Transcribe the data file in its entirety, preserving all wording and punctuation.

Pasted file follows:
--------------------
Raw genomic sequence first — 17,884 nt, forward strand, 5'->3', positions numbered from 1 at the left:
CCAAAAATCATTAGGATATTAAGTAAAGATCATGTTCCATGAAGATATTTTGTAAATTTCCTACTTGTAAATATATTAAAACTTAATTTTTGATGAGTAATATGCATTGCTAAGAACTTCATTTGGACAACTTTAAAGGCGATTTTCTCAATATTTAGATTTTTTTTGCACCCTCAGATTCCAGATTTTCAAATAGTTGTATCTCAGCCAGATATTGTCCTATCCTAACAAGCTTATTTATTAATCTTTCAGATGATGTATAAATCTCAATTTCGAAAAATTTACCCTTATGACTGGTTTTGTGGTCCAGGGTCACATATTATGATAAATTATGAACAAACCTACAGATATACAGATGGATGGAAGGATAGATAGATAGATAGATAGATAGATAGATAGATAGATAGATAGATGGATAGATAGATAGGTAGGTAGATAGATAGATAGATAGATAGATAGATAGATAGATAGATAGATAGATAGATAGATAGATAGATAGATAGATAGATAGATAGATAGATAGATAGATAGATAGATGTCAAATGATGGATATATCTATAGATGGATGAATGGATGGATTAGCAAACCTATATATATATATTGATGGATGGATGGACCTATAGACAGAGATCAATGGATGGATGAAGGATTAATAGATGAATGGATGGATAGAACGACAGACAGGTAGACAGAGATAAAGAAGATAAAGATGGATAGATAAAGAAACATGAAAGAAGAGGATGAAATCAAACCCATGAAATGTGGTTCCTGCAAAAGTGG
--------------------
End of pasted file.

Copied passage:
Raw genomic sequence first — 17,884 nt, forward strand, 5'->3', positions numbered from 1 at the left:
CCAAAAATCATTAGGATATTAAGTAAAGATCATGTTCCATGAAGATATTTTGTAAATTTCCTACTTGTAAATATATTAAAACTTAATTTTTGATGAGTAATATGCATTGCTAAGAACTTCATTTGGACAACTTTAAAGGCGATTTTCTCAATATTTAGATTTTTTTTGCACCCTCAGATTCCAGATTTTCAAATAGTTGTATCTCAGCCAGATATTGTCCTATCCTAACAAGCTTATTTATTAATCTTTCAGATGATGTATAAATCTCAATTTCGAAAAATTTACCCTTATGACTGGTTTTGTGGTCCAGGGTCACATATTATGATAAATTATGAACAAACCTACAGATATACAGATGGATGGAAGGATAGATAGATAGATAGATAGATAGATAGATAGATAGATAGATAGATGGATAGATAGATAGGTAGGTAGATAGATAGATAGATAGATAGATAGATAGATAGATAGATAGATAGATAGATAGATAGATAGATAGATAGATAGATAGATAGATAGATAGATAGATAGATAGATGTCAAATGATGGATATATCTATAGATGGATGAATGGATGGATTAGCAAACCTATATATATATATTGATGGATGGATGGACCTATAGACAGAGATCAATGGATGGATGAAGGATTAATAGATGAATGGATGGATAGAACGACAGACAGGTAGACAGAGATAAAGAAGATAAAGATGGATAGATAAAGAAACATGAAAGAAGAGGATGAAATCAAACCCATGAAATGTGGTTCCTGCAAAAGTGG